Funny, the way others see you. It’s always nice to have someone who sees you in that “different light.” 

On to more of my vehicle musings. In 2006, I sold my minivan and bought my stepmom’s minivan from her. Blue Book price was her final offer. My sister asked me, “Why are you buying her car?” 

I said, “Well, she is getting an SUV and it’s priced reasonably, and it has low mileage.” I tap-danced with my hat and cane to plead my side and my sister rolled her eyes and thought “whatever.”  

Cars are such big decisions, so to me it was a good idea to buy one from a family member. I started to really think about my life with cars. OK, first car, a 1970 Toyota Corona, yes Corona, I paid $800 for it. 

It had no back seat, a fact my father was pleased with. After that came the Corolla — I paid a third, my dad paid a third and my mom paid a third. One night I loaned it to my boyfriend and, well, he was with another girl and they got hit by a drunk driver, which totaled the car. Rumor has it they were in the parking lot at our high school hanging out with everyone and she let herself in the car as he was getting ready to leave. At least everyone was OK, except the car, but the insurance company replaced it, making it Corolla No. 2. 

Then came the Sentra — a gift for graduating college — then the Celica. Then I traded the Celica for a backyard when we bought our house, then a company car, a van, a minivan — kids were in the picture by now, and then I bought my stepmom’s minivan. Whoa, even my head is spinning after that recollection.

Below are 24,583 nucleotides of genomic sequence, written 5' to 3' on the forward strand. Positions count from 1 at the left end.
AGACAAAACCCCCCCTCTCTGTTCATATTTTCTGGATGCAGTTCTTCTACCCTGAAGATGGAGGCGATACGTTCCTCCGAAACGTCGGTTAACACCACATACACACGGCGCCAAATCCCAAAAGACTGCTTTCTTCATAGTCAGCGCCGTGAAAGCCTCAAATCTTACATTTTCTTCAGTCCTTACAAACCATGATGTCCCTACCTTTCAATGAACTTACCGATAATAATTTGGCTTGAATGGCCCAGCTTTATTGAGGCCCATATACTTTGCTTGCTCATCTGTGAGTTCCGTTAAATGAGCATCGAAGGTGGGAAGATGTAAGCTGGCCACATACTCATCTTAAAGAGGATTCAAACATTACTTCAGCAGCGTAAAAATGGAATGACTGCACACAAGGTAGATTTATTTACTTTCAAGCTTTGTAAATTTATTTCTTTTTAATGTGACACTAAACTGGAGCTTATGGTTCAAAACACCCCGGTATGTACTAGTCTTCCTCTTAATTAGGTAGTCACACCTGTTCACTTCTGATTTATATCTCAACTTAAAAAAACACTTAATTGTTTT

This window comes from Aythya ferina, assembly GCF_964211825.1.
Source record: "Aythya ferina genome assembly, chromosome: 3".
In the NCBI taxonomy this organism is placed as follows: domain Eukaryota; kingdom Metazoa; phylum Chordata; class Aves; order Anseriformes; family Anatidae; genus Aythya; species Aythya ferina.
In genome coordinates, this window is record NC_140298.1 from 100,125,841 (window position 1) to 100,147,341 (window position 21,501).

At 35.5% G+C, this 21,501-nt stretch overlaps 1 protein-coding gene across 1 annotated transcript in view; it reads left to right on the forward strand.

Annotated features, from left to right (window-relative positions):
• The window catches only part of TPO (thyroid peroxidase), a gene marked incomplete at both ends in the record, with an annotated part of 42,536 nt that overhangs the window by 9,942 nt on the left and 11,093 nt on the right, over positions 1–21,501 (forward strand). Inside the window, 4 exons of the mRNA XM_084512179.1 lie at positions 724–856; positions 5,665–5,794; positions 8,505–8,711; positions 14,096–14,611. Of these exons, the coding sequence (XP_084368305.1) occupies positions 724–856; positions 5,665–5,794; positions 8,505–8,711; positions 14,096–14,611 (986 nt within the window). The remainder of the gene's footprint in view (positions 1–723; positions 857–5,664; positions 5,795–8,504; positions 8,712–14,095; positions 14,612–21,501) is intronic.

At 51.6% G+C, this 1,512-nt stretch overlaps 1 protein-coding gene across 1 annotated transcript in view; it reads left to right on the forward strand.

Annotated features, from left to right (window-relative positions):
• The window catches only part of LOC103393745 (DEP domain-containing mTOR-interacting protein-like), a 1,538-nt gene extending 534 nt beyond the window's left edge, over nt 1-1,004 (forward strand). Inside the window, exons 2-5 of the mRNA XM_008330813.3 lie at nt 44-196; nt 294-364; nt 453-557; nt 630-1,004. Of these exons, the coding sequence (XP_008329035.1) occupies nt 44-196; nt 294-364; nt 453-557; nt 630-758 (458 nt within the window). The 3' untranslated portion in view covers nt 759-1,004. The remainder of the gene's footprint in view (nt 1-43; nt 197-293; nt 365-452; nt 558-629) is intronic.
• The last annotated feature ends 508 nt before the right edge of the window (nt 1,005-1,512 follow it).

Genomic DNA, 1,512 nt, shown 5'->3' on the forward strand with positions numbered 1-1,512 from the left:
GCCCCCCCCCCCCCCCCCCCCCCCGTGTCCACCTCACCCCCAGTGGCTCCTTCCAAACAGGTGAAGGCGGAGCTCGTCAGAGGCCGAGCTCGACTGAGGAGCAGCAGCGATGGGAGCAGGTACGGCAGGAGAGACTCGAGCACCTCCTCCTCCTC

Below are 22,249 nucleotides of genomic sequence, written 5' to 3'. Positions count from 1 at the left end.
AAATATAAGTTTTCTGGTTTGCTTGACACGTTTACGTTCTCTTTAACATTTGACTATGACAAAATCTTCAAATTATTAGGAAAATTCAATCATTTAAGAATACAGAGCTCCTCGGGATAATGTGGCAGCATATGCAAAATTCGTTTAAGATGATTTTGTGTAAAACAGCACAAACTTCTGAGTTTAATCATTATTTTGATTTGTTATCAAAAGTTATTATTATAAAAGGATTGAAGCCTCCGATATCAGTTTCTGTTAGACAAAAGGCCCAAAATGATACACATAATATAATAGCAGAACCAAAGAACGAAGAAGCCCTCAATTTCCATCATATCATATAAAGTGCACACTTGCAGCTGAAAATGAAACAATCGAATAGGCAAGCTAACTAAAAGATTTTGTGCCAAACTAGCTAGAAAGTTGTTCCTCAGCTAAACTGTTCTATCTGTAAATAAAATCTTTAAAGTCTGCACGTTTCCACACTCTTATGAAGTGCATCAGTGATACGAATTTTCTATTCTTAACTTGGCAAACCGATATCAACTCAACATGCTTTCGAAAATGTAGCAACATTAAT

After about 10 years of driving the minivan, and oodles of traveling for our kids’ sports, and driving it more for work, and two transmissions later, a little bird told me that one of the guys I worked with was changing his company car and I should ask if I could use his old one. 

It was a bit dented, had been driven hither and yon, but it worked, and it was functional. When that vehicle could not go anymore, it was topping close to 250,000 miles. I was allowed to drive another one, same model, slightly newer. 

When they needed to let one of my coworkers use it, I was allowed to then use another vehicle. It was an awesome car, a nice hybrid four-door sedan. Imagine my surprise when it really was happening. I had tears in my eyes, and in the mini-break of COVID-19 early last summer, I hugged my coworker and said thank you a gazillion times…ah but something told me deep down it would be short-lived.  

I would go and visit my clients wearing my mask and gloves, and afterward use my hand sanitizer that I kept in the car. It was nice to have a little bit of normal in an otherwise chaotic time. I sang the theme to The Jeffersons show in my head. “I’m moving on up,” and kept a giddy smile of gratitude for being appreciated. The beautiful logo of the company was on the car, and when I would see other employees, in their company trucks or vehicles, I would do the nod and wave. 

I was cool, I would play my CD’s and groove to the tunes. And last spring during what was the only rainstorm I can remember that happened, I had gone to a client’s office, as I was stuck in traffic on the 405 North, I looked over to the lane next to me and saw one of our company trucks sitting in traffic, too. It was comforting to say the least.    

I found out recently that the car is needed elsewhere. It makes sense, and I am a team player. I’ve been doing my victory lap and, through all of this, I am trying hard to not “hug the kettle” anymore. 

I am beginning to realize that I am indeed worthy, and that perceived “value” isn’t contingent on material things. 

I guess sometimes it just takes a situation to occur so you can put it in the proper perspective so you can simply press “stop” for the old tape that started to play.

Jennifer Danny is a Santa Clarita resident.